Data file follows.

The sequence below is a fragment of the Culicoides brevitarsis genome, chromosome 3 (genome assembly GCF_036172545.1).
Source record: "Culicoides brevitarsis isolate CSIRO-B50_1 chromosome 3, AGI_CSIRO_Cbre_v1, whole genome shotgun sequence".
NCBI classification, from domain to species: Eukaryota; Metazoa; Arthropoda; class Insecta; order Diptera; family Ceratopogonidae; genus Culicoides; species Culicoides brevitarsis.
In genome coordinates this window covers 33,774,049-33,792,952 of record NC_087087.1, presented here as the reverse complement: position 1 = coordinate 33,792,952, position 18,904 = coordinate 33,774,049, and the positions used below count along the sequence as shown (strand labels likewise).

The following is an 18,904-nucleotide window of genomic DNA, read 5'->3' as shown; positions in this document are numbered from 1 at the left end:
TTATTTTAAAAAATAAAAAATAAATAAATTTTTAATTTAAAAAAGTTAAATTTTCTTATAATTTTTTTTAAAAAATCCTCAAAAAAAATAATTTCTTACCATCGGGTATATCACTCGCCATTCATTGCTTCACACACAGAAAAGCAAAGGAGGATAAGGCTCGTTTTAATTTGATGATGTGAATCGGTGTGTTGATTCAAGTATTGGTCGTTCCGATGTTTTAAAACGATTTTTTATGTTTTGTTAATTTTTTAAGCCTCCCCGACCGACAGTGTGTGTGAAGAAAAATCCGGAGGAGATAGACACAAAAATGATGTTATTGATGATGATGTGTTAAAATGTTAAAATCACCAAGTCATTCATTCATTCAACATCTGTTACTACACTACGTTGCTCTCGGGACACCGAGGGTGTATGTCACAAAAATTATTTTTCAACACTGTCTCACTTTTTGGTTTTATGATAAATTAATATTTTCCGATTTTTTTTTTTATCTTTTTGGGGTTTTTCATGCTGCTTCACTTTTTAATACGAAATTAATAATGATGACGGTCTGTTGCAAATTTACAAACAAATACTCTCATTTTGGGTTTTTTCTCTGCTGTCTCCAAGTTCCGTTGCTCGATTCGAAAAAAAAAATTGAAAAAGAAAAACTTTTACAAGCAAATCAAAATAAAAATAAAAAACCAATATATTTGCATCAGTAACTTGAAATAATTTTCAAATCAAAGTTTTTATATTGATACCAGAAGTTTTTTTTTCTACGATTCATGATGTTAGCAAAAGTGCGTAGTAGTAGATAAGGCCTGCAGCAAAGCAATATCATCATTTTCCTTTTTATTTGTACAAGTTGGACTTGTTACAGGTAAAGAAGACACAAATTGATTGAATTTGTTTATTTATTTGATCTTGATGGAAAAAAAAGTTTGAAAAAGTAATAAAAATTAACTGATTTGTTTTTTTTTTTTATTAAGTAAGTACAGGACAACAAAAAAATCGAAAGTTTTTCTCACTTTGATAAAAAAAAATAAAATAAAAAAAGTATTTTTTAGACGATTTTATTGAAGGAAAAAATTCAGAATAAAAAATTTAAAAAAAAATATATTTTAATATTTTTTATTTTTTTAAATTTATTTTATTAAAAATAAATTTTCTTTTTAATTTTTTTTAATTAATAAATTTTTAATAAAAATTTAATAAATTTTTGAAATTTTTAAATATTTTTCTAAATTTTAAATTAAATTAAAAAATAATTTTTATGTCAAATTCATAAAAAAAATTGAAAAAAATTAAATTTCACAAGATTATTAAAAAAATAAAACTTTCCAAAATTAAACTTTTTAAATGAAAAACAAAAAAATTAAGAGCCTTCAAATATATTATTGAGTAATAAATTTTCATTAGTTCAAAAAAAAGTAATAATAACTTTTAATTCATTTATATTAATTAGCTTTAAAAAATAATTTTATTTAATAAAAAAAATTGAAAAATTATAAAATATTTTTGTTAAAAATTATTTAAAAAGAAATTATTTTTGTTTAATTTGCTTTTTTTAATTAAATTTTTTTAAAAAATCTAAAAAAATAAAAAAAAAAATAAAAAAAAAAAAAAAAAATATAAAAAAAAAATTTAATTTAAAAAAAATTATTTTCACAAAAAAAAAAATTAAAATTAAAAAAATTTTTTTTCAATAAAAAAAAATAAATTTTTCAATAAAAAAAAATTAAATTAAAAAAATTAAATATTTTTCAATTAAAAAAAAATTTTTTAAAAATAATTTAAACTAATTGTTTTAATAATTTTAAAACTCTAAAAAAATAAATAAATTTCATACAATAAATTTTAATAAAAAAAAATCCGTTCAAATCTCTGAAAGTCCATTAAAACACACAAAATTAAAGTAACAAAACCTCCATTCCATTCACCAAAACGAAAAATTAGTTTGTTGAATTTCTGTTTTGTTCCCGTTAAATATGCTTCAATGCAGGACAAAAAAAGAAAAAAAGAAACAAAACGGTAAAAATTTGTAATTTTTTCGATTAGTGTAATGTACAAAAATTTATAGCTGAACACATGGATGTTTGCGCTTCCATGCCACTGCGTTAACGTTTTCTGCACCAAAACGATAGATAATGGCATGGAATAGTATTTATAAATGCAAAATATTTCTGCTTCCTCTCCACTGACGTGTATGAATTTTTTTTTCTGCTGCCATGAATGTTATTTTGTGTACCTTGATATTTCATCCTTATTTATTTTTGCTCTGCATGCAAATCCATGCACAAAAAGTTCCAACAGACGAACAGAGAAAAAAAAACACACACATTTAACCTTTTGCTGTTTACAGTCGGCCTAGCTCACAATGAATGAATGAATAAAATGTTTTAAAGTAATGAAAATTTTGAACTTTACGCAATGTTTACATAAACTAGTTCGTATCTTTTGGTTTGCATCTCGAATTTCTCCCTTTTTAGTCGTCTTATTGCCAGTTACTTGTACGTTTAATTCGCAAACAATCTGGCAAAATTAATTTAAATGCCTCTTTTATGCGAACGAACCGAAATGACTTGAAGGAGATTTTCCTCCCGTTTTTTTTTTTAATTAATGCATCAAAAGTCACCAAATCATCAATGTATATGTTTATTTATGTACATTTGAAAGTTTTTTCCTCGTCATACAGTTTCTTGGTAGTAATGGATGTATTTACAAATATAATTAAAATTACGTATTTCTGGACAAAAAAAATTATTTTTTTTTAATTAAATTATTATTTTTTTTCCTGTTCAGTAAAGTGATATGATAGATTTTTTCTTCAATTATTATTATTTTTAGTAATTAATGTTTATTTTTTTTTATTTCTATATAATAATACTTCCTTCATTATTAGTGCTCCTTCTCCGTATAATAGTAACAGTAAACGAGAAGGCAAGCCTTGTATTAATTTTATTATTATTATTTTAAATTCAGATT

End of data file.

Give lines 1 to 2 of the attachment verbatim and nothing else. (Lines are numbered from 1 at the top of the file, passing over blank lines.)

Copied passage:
The sequence below is a fragment of the Culicoides brevitarsis genome, chromosome 3 (genome assembly GCF_036172545.1).
Source record: "Culicoides brevitarsis isolate CSIRO-B50_1 chromosome 3, AGI_CSIRO_Cbre_v1, whole genome shotgun sequence".